FDNY firefighter among 3 Americans killed in Afghanistan bombing

Adam Warner
April 09, 2019 - 6:35 am
Christopher Slutman FDNY



NEW YORK (1010 WINS/AP) – A decorated New York City firefighter who received an award for rescuing a woman from a burning Bronx building was among three Americans killed in a bomb attack outside Kabul on Monday, officials said.

Christopher Slutman, a U.S. Marine and FDNY firefighter at Ladder 27 in the Bronx, was killed in the bombing of a convoy near the Bagram Air Base north of the Afghan capital, according to the FDNY.

Slutman was a married father of three who earned a Fire Chiefs Association Memorial Medal in 2014 for rescuing an unconscious woman from an apartment fire in the South Bronx. 

Mayor Bill de Blasio ordered flags across the city to be lowered at half-staff in honor of him.

"The decorated 15-year-veteran of the department is truly one of New York City’s Bravest – running into danger to protect and defend others, both in New York City and in combat overseas," de Blasio said. 

FDNY Commissioner Daniel Nigro said Slutman "bravely wore two uniforms and committed his life to public service both as a New York City firefighter and as a member of the United States Marine Corps."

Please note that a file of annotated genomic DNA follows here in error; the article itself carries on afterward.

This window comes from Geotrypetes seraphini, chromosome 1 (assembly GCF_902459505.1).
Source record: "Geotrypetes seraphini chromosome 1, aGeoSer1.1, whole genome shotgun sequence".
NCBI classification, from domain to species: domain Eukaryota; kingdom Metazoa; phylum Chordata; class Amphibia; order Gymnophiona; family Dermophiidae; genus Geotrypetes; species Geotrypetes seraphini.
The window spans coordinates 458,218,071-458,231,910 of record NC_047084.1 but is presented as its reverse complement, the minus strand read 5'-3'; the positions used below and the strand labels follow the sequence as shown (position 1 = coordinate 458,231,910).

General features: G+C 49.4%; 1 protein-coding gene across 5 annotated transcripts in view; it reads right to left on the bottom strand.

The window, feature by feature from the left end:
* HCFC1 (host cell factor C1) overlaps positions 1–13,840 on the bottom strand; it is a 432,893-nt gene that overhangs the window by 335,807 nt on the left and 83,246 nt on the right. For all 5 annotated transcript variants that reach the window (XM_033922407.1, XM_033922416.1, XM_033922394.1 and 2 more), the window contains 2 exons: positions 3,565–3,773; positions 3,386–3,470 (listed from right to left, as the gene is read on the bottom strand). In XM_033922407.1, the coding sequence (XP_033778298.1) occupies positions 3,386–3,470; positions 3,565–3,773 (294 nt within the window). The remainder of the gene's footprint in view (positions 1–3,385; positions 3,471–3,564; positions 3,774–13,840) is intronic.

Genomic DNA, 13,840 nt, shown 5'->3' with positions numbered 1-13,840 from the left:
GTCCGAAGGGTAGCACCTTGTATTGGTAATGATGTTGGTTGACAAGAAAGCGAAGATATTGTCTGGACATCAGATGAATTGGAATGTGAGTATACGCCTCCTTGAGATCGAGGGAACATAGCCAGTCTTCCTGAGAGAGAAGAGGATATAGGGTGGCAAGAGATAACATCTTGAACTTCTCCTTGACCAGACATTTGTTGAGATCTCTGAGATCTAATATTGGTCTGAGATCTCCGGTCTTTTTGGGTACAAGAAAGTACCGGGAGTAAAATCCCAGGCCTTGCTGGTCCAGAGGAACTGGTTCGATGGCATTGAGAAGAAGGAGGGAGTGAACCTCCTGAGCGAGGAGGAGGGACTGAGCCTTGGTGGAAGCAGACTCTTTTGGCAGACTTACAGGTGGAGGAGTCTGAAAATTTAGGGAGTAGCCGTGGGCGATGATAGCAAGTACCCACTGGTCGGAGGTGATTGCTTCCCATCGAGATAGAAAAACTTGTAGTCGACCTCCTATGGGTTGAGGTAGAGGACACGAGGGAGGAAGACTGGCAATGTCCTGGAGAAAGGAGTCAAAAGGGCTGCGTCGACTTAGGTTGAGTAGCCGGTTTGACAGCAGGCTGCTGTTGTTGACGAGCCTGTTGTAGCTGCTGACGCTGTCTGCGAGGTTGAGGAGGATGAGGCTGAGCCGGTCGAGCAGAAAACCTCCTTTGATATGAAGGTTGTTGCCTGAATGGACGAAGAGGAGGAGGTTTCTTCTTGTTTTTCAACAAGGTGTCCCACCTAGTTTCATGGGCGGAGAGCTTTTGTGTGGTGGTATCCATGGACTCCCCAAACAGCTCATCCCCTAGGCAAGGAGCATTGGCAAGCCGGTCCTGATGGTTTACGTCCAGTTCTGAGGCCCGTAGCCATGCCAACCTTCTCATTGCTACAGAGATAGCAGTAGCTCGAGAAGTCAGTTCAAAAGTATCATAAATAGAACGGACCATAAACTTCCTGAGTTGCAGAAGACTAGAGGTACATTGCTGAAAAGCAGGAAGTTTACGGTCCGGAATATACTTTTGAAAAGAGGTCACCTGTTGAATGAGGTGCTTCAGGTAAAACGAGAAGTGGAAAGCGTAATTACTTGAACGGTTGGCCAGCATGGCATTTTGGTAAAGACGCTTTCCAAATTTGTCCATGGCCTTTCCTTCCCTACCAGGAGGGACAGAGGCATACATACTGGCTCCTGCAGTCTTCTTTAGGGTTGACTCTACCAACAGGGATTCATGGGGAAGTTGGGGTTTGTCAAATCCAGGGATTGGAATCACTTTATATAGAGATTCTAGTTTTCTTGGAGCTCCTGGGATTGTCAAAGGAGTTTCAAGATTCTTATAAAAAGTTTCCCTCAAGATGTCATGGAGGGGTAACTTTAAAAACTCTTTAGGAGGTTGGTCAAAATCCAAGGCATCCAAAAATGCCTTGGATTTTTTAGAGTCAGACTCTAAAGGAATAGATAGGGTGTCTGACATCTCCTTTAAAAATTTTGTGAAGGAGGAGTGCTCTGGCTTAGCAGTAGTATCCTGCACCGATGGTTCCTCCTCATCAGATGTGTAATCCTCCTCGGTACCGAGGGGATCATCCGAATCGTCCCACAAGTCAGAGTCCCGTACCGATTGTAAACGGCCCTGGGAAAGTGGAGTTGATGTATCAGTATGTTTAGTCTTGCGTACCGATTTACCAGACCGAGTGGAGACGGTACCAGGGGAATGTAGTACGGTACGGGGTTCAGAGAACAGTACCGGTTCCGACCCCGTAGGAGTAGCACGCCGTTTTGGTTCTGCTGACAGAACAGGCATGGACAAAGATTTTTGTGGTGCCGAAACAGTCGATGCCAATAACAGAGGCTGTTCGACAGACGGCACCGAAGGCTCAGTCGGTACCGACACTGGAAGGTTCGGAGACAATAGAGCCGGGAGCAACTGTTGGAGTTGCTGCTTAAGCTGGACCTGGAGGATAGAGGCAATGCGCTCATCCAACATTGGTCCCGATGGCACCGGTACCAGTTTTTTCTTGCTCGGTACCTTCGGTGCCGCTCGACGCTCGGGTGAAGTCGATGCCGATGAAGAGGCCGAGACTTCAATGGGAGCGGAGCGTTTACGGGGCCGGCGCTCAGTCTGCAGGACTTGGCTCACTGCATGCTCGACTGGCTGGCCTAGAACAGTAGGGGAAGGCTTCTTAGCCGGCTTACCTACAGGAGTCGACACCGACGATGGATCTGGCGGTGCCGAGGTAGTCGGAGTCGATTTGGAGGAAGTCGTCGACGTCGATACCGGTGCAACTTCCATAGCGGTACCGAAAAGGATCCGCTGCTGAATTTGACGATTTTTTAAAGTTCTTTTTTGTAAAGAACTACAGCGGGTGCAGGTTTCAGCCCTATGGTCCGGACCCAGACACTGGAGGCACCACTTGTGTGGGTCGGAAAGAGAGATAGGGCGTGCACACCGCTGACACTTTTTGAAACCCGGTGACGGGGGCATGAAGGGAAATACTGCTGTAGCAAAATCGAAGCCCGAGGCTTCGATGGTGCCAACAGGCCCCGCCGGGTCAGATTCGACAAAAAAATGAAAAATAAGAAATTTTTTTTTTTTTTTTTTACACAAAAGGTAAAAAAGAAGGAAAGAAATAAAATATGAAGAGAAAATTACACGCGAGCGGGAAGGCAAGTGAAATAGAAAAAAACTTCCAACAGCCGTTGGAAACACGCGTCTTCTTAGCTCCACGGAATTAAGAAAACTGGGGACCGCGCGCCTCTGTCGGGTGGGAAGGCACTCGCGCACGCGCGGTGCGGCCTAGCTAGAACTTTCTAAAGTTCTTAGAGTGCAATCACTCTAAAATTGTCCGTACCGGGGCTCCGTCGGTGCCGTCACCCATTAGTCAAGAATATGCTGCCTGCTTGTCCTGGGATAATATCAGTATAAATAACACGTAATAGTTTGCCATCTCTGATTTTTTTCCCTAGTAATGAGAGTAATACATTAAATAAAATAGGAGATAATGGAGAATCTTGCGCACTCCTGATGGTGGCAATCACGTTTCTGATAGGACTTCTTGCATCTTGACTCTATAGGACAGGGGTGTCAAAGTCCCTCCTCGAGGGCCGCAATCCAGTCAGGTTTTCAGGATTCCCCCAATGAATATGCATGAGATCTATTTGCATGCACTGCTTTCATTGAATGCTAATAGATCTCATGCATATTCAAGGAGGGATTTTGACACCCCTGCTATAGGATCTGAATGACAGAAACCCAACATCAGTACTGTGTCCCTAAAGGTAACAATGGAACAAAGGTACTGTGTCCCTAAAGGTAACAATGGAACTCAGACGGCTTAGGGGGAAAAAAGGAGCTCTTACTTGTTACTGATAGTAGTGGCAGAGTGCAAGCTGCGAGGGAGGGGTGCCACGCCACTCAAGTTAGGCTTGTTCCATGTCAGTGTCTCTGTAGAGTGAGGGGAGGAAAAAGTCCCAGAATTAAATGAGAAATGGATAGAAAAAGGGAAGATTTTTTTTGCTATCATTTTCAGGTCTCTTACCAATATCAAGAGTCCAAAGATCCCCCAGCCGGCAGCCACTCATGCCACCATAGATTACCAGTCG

Slutman is the fourth FDNY member to die while serving in Iraq and Afghanistan since U.S. military action started in 2003.

Two U.S. soldiers were also killed in what is the deadliest incident against military forces in Afghanistan this year.

The Taliban, which is in ongoing talks with the U.S., claimed responsibility for the attack.

In their claim of responsibility, the Taliban said they launched the attack and that one of their suicide bombers detonated his explosives-laden vehicle near the NATO base.

Bagram Air Base
Photo by Xinhua/Sipa USA

The base in Bagram district is located in northern Parwan province and serves as the main U.S. air facility in the country.

Monday's U.S. fatalities bring to seven the number of U.S. soldiers killed so far this year in Afghanistan, underscoring the difficulties in bringing peace to the war-wrecked country even as Washington has stepped up efforts to find a way to end the 17-year war, America's longest.

There are about 14,000 U.S. forces in Afghanistan, supporting embattled Afghan forces as they struggle on two fronts — facing a resurgent Taliban who now hold sway over almost half the country and also the Islamic State affiliate, which has sought to expand its footprint in Afghanistan even as its self-proclaimed "caliphate" has crumbled in Syria and Iraq.

The Associated Press contributed to this report.

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